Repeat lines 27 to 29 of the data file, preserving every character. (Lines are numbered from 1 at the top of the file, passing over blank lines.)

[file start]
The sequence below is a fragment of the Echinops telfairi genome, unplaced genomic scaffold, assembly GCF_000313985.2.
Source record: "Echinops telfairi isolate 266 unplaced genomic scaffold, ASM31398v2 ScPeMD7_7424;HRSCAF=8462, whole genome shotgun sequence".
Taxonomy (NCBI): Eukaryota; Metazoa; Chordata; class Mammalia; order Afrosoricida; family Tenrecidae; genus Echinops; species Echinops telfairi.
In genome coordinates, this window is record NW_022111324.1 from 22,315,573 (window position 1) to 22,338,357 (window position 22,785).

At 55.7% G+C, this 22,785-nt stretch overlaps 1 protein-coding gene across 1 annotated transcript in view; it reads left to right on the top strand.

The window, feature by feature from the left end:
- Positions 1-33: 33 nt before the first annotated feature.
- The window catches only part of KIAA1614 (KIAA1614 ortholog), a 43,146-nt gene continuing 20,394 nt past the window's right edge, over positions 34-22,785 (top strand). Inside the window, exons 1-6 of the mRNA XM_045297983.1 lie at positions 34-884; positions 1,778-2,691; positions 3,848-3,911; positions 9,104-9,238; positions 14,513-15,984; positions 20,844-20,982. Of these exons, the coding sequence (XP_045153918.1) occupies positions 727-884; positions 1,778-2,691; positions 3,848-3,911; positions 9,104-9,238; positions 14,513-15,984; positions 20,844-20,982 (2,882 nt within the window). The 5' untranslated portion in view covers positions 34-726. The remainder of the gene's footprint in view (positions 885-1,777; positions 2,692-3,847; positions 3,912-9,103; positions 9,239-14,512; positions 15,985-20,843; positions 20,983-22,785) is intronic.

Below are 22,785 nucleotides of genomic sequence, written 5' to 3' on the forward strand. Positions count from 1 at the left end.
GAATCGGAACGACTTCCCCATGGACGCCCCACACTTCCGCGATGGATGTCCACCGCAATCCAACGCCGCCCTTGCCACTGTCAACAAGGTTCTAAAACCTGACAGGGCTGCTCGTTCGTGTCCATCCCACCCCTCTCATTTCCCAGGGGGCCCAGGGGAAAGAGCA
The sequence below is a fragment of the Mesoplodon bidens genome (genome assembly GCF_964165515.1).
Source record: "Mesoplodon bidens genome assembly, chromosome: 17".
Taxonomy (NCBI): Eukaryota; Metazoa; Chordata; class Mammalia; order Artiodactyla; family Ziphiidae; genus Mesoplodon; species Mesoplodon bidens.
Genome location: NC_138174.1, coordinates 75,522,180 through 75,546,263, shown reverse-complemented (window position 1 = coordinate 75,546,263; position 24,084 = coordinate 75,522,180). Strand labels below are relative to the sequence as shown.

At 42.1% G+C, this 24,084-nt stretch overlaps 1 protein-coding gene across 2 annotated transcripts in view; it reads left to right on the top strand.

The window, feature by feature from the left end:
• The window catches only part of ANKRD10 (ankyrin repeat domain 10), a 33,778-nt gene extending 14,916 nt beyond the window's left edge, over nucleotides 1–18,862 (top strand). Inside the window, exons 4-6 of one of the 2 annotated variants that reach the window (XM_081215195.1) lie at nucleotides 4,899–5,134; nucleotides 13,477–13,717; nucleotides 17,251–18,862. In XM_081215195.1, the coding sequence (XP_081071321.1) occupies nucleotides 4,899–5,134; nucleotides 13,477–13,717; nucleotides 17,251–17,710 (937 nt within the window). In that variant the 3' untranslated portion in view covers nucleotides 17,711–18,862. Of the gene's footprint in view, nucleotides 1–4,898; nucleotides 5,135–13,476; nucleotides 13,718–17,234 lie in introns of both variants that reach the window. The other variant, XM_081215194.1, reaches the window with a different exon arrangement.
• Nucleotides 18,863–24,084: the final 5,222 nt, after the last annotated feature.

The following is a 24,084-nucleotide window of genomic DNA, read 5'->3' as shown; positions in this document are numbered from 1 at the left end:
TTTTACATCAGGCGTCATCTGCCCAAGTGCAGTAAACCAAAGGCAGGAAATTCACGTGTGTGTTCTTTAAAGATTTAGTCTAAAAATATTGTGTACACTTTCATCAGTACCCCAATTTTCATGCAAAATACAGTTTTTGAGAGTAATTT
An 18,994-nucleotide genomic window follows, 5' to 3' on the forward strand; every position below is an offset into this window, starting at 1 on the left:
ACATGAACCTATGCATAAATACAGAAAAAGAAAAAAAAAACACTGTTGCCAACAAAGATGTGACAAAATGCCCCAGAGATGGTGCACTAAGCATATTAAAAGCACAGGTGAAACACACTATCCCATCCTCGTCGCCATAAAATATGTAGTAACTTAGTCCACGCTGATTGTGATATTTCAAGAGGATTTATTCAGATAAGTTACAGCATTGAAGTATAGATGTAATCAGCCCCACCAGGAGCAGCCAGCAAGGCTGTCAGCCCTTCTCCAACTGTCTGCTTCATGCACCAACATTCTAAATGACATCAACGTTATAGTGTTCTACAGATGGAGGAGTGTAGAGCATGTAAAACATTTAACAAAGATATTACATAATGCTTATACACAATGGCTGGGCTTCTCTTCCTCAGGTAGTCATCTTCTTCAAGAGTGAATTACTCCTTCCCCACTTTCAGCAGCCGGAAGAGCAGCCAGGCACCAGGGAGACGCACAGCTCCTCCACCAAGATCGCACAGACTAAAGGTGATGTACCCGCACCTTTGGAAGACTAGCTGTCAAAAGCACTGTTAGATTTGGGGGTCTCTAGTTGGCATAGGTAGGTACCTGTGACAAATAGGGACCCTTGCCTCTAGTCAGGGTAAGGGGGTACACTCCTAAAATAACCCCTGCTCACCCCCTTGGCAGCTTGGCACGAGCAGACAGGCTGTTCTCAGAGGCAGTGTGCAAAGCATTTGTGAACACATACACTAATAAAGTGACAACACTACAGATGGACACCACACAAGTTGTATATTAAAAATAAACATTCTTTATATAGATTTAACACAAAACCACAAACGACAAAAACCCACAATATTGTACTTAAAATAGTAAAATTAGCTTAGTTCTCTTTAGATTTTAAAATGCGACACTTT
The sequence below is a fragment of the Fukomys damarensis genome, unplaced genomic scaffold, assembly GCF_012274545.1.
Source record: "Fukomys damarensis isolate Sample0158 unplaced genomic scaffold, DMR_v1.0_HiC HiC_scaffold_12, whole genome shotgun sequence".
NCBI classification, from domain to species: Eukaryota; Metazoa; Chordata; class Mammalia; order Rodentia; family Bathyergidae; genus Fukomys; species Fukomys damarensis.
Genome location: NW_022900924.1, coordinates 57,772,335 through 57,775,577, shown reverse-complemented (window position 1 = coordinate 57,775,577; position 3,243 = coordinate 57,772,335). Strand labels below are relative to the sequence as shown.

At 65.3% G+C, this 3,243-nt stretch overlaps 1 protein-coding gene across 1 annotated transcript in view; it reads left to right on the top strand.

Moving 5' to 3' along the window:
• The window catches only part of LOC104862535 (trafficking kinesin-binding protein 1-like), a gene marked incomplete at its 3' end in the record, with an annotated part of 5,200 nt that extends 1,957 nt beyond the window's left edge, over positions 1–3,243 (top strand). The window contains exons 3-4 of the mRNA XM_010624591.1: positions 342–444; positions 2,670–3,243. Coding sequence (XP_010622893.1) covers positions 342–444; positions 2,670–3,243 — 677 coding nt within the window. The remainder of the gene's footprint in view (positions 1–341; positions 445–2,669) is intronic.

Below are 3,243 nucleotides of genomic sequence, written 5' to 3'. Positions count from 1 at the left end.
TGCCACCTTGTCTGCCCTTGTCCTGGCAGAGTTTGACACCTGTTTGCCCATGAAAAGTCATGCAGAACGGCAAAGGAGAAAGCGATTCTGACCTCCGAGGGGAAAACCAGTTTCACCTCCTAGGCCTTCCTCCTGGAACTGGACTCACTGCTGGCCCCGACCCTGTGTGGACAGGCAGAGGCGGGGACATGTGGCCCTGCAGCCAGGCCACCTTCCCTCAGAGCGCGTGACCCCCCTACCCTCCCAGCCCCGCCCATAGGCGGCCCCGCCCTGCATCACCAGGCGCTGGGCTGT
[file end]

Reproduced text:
At 65.3% G+C, this 3,243-nt stretch overlaps 1 protein-coding gene across 1 annotated transcript in view; it reads left to right on the top strand.

Moving 5' to 3' along the window:
• The window catches only part of LOC104862535 (trafficking kinesin-binding protein 1-like), a gene marked incomplete at its 3' end in the record, with an annotated part of 5,200 nt that extends 1,957 nt beyond the window's left edge, over positions 1–3,243 (top strand). The window contains exons 3-4 of the mRNA XM_010624591.1: positions 342–444; positions 2,670–3,243. Coding sequence (XP_010622893.1) covers positions 342–444; positions 2,670–3,243 — 677 coding nt within the window. The remainder of the gene's footprint in view (positions 1–341; positions 445–2,669) is intronic.